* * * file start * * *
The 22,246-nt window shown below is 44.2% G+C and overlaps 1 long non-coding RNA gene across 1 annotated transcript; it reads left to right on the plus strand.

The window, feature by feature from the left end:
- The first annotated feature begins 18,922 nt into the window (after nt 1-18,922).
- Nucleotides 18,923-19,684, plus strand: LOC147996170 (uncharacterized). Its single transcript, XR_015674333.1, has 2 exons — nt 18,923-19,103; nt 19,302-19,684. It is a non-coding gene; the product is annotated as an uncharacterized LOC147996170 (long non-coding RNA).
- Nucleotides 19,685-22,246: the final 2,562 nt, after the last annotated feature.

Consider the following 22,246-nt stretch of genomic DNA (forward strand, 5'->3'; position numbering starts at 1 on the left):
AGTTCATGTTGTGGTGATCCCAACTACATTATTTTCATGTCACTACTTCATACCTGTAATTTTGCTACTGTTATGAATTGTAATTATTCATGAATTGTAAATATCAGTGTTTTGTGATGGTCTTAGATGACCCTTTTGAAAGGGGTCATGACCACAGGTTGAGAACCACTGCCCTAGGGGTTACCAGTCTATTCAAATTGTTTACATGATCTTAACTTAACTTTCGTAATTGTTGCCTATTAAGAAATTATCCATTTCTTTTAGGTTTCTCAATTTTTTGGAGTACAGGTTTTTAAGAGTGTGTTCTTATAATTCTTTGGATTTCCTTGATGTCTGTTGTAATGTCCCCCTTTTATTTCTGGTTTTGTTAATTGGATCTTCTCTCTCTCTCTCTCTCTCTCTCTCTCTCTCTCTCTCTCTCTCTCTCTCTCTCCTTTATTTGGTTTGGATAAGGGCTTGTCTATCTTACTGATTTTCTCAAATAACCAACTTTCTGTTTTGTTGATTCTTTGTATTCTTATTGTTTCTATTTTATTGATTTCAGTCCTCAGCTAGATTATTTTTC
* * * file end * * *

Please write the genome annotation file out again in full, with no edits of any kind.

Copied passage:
The 22,246-nt window shown below is 44.2% G+C and overlaps 1 long non-coding RNA gene across 1 annotated transcript; it reads left to right on the plus strand.

The window, feature by feature from the left end:
- The first annotated feature begins 18,922 nt into the window (after nt 1-18,922).
- Nucleotides 18,923-19,684, plus strand: LOC147996170 (uncharacterized). Its single transcript, XR_015674333.1, has 2 exons — nt 18,923-19,103; nt 19,302-19,684. It is a non-coding gene; the product is annotated as an uncharacterized LOC147996170 (long non-coding RNA).
- Nucleotides 19,685-22,246: the final 2,562 nt, after the last annotated feature.

Consider the following 22,246-nt stretch of genomic DNA (forward strand, 5'->3'; position numbering starts at 1 on the left):
AGTTCATGTTGTGGTGATCCCAACTACATTATTTTCATGTCACTACTTCATACCTGTAATTTTGCTACTGTTATGAATTGTAATTATTCATGAATTGTAAATATCAGTGTTTTGTGATGGTCTTAGATGACCCTTTTGAAAGGGGTCATGACCACAGGTTGAGAACCACTGCCCTAGGGGTTACCAGTCTATTCAAATTGTTTACATGATCTTAACTTAACTTTCGTAATTGTTGCCTATTAAGAAATTATCCATTTCTTTTAGGTTTCTCAATTTTTTGGAGTACAGGTTTTTAAGAGTGTGTTCTTATAATTCTTTGGATTTCCTTGATGTCTGTTGTAATGTCCCCCTTTTATTTCTGGTTTTGTTAATTGGATCTTCTCTCTCTCTCTCTCTCTCTCTCTCTCTCTCTCTCTCTCTCTCTCTCTCTCTCCTTTATTTGGTTTGGATAAGGGCTTGTCTATCTTACTGATTTTCTCAAATAACCAACTTTCTGTTTTGTTGATTCTTTGTATTCTTATTGTTTCTATTTTATTGATTTCAGTCCTCAGCTAGATTATTTTTC